We could start with some necessary denial. The idea of our relatively imminent extinction is gaining traction and adherents and should be denied. Adherents generally drop out of efforts (if they had made any to begin with) to take action for changing their lives to change the world. We dealt with this question in “Global Warming Culture versus the Natural Future for Humanity, and the Real Denialism” which offered science-based hope (May 2014, on CultureChange.org ).
Having dealt with the pessimism of extinctionists, moving right along now, looking at Labor Day as more than a chance to have a barbeque (as the Earth is barbequed), we come closer to the question of what to do. Do you have any suggestions, or perhaps even the answer? No? It is indeed daunting to get beyond hopelessness, resignation or magical thinking. Therefore, a new approach is called for. But it may be one that has been dismissed as impractical or extremely unlikely. For example, what can love do? Is it the unlimited resource that David Brower pointed out is unique for its attribute of growing the more it is utilized? Is it a concept as amorphous, useless or irresponsible as “terror” is, for defining or addressing today’s conflicts and opportunities? Why should “terror” and “anti-terror” be easy currency, far greater than love & peace?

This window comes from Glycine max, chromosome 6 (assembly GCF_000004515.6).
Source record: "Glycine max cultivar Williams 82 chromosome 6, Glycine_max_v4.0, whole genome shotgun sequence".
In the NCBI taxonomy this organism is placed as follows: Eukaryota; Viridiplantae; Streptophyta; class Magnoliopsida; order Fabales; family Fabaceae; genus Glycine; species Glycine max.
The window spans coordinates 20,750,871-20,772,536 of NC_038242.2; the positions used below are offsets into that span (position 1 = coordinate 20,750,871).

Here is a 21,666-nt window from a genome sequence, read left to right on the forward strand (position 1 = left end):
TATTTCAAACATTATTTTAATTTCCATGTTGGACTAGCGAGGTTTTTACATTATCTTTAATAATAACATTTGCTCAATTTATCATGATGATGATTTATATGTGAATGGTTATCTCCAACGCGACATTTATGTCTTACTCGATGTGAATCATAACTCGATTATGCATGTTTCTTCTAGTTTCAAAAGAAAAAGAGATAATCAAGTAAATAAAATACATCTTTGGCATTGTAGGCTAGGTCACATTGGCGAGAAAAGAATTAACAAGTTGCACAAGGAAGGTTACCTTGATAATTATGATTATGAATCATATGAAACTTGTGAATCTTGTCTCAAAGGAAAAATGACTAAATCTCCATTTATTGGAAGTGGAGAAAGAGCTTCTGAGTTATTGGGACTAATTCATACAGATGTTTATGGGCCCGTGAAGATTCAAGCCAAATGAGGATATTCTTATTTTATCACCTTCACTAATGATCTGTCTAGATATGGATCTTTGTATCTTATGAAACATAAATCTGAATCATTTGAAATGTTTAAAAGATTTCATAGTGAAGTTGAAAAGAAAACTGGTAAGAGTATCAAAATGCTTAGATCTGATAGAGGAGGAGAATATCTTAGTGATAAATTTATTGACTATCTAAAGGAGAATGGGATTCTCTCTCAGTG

Love is where I will put my money, so to speak. Let me explain; love covers a whole lot.
Were John Lennon and the hippies right? Perhaps the fact that he and the revolutionary hippie movement (so oriented toward love and peace) were stamped out so deliberately, as the vice was tightened to offer the people only jobs and material gain, gives us reason to revisit love & peace as real power. This does not say much, so far, and is pooh-poohed by cynics, realists, militants, and grieving hippies in and out of the closet. So we hasten to add what is related to love and peace: the right to living amidst healthy nature and enjoying the beauty of life. This means rejecting gross artificialities such as the industrial environment, the market economy, and wage slavery.
Can people actually get along without bosses, employers, brilliant capitalists, corporation-bought politicians, the plethora of techno-whiz gadgets, the god of science, and the bliss of isolated consuming? Are the militarized police who are keeping us in line with fear — aided by the national surveillance establishment — securing long-term for us life’s essentials of untainted food, clean water, clothing, shelter, and the rest?
Until we imagine a different way of thinking that we put into practice, we are further and further away from John Lennon’s appeal to Imagine. Imagine there’s no division between people. Imagine we can work together. Imagine we are all free, beautiful and creative. Imagine nature is not our enemy. Imagine music and art being truly important for everyone every day. Imagine that time is your own for spending it with family and friends, collaborating voluntarily in mutual aid.
Or, instead, we keep on being “realistic” and live as if it’s every man for himself. That’s the dead end of the culture of competition and its relentless expansion on our commodified, finite, dangerously stressed planet.